Ann Groves Lloyd, the single Democrat vying to represent the 42nd AD, is running on a campaign to restore her version of Wisconsin’s values.

Lloyd, a UW-Madison career adviser, said her version of those values — clean government and environment and excellent education and transportation systems — are what have set Wisconsin apart.

But she now worries about the legacy being left to her children.

“From where I sit, it’s not a pretty one. I’m deeply concerned about the Wisconsin I grew up with,” she said.

She made clear her campaign is about embracing the state’s past values for a forward looking agenda. She plans to push for ending the state’s private school voucher program and upping investments in K-12 and higher education.

Lloyd opposes the private voucher program for diverting public dollars to private institutions without addressing the shortcomings of public schools. Plus, she says private schools receiving voucher funds aren’t held to the same strict standards their public and charter counterparts are.

Like some other Dems, Lloyd is calling for a transition period to end private vouchers to ensure children who currently attend school under the program are able to graduate with their peers.

But her plan for education goes beyond gutting the decades old private voucher program. She believes additional funding for K-12 schools is needed to bolster quality.

“If we have issues with public education then we need to fix public education,” she said.

She also is pushing for a long-term reinvestment in the UW-System, which she called an economic driver, and said that state policymakers should discontinue the tuition freeze, characterizing increases before the freeze as “modest.”

“Schools are very cognizant of not raising tuition more than they absolutely have to, but it’s one part of a mix of ways to increase your budget or revenue,” she said.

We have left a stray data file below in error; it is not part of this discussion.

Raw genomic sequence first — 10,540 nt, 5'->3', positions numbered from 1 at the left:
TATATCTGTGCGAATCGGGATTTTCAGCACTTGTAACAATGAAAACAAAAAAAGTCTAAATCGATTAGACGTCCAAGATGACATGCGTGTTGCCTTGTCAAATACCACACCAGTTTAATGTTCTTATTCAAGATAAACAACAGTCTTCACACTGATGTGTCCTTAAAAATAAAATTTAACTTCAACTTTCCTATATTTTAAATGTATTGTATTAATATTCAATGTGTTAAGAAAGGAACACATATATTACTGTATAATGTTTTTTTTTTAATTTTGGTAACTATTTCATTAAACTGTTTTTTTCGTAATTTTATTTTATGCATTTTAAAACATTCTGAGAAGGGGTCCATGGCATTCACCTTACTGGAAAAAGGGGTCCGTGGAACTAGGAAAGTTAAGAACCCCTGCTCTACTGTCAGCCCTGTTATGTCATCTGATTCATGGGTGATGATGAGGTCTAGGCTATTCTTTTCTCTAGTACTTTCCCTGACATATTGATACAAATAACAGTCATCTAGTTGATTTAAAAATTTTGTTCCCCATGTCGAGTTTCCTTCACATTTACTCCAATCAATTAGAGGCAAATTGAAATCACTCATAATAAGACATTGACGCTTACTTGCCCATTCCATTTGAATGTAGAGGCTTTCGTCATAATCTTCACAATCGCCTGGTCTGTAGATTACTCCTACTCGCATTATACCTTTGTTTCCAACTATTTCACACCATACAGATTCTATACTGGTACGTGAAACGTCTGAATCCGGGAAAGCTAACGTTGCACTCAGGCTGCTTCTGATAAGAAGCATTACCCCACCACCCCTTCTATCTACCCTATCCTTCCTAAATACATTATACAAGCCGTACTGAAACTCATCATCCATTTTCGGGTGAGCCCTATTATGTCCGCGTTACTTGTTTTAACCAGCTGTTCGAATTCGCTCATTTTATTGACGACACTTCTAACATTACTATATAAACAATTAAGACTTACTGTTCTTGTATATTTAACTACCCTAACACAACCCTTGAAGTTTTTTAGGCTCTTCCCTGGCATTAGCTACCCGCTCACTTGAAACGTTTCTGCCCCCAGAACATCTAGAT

Increasing the state’s share of funding, and considering loan forgiveness programs are ways she thinks the state could prevent students from being saddled with excessive debt.

On other issues:

*Lloyd isn’t committing one way or another to a 5-cent gas tax increase, though she suggested she’s open to bringing back indexing, which pegged the gax tax to the cost of living.

“As soon as we severed that, the gas tax becomes a political issue,” she said.

She said she’s generally against tolling, and doesn’t want to lock herself into increases in vehicle registration fees, but acknowledges Wisconsin’s roads are “in a world of hurt” and that lawmakers will have to make difficult decisions on transportation funding.

*Lloyd opposes banning the use of fetal tissue in research at universities.

“I’ll do everything in my power to protect a woman’s legal right to make her own decisions about her reproductive state,” she added.

*Lloyd opposes constitutional carry, arguing training should be required for concealed carry.

“Those barriers are not too high to have people jump,” she said.

Print Friendly, PDF & Email